Advances in the development of new biomarkers for Alzheimer's disease

Transl Neurodegener. 2022 Apr 21;11(1):25. doi: 10.1186/s40035-022-00296-z.


Alzheimer's disease (AD) is a complex, heterogeneous, progressive disease and is the most common type of neurodegenerative dementia. The prevalence of AD is expected to increase as the population ages, placing an additional burden on national healthcare systems. There is a large need for new diagnostic tests that can detect AD at an early stage with high specificity at relatively low cost. The development of modern analytical diagnostic tools has made it possible to determine several biomarkers of AD with high specificity, including pathogenic proteins, markers of synaptic dysfunction, and markers of inflammation in the blood. There is a considerable potential in using microRNA (miRNA) as markers of AD, and diagnostic studies based on miRNA panels suggest that AD could potentially be determined with high accuracy for individual patients. Studies of the retina with improved methods of visualization of the fundus are also showing promising results for the potential diagnosis of the disease. This review focuses on the recent developments of blood, plasma, and ocular biomarkers for the diagnosis of AD.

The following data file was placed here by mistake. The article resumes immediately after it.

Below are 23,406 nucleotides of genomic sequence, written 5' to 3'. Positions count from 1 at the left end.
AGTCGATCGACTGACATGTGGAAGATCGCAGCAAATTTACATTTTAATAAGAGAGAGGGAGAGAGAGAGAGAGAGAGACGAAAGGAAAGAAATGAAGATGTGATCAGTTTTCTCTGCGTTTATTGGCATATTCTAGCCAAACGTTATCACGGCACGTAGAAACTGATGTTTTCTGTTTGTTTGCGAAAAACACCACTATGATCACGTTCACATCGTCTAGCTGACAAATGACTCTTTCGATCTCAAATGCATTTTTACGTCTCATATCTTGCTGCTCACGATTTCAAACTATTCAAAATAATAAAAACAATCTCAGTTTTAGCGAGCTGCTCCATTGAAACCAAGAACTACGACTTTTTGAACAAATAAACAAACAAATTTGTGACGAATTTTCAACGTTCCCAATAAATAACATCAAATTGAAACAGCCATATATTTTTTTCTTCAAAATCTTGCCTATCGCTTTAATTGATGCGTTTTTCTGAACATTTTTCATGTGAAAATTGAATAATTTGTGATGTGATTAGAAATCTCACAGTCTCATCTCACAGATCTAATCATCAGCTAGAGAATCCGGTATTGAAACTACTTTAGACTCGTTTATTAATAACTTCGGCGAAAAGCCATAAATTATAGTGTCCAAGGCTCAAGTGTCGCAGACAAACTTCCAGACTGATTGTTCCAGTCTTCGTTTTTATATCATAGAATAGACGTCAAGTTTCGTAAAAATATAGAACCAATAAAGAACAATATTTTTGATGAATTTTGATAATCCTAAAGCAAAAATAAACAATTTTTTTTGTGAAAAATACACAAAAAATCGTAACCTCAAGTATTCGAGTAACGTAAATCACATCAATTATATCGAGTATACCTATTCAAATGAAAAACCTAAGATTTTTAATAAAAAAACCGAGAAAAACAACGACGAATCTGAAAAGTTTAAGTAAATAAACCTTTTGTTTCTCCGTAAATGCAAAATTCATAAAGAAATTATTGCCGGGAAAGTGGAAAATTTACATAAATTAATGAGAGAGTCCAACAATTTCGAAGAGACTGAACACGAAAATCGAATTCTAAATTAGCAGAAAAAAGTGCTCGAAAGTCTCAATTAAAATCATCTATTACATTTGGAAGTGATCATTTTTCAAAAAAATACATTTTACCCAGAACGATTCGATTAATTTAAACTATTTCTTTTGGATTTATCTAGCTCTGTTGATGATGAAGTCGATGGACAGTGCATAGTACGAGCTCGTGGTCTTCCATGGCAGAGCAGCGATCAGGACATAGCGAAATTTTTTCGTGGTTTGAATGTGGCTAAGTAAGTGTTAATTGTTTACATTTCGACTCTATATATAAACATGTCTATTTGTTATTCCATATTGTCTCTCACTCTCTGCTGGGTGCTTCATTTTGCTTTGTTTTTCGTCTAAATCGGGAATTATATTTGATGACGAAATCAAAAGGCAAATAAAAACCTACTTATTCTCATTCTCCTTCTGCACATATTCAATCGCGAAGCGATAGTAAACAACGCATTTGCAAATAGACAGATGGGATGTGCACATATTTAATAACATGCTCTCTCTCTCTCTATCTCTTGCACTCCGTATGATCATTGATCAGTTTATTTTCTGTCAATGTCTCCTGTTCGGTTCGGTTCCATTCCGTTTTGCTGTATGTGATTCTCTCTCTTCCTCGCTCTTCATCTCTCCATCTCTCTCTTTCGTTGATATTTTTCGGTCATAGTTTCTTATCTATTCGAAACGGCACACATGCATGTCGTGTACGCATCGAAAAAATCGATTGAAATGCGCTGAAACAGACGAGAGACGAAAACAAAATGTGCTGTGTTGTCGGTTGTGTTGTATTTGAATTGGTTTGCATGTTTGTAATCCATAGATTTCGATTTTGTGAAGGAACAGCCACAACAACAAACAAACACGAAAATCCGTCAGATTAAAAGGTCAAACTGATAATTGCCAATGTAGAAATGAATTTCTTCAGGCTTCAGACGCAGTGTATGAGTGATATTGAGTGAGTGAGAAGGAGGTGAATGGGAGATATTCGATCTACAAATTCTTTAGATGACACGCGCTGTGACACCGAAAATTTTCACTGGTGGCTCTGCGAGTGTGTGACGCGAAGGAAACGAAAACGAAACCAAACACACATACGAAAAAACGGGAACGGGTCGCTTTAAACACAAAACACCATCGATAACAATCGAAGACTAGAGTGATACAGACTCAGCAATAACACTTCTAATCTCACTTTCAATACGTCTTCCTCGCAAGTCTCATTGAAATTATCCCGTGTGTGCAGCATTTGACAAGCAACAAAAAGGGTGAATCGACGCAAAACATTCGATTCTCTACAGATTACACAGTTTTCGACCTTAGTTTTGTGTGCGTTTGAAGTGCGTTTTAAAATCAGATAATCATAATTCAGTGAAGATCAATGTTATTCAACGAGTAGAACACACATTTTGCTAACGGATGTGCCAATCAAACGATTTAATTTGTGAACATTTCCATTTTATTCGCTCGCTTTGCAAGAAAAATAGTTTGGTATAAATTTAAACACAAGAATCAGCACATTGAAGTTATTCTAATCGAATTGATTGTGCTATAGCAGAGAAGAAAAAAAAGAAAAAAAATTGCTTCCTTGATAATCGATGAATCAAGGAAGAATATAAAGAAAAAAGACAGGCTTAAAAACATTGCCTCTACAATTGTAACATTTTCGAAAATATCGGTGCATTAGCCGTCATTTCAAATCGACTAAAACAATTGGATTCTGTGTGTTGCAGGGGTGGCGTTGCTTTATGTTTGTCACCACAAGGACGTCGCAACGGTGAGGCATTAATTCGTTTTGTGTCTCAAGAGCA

Keywords: Alzheimer's disease; Amyloid beta peptides; Biomarkers; Blood; Cytokines; Inflammation; MicroRNA; Ocular biomarkers.

Publication types

  • Review
  • Research Support, Non-U.S. Gov't

MeSH terms

  • Alzheimer Disease* / diagnosis
  • Alzheimer Disease* / epidemiology
  • Alzheimer Disease* / genetics
  • Amyloid beta-Peptides / metabolism
  • Biomarkers
  • Humans
  • MicroRNAs*
  • Retina / metabolism
  • Retina / pathology


  • Amyloid beta-Peptides
  • Biomarkers
  • MicroRNAs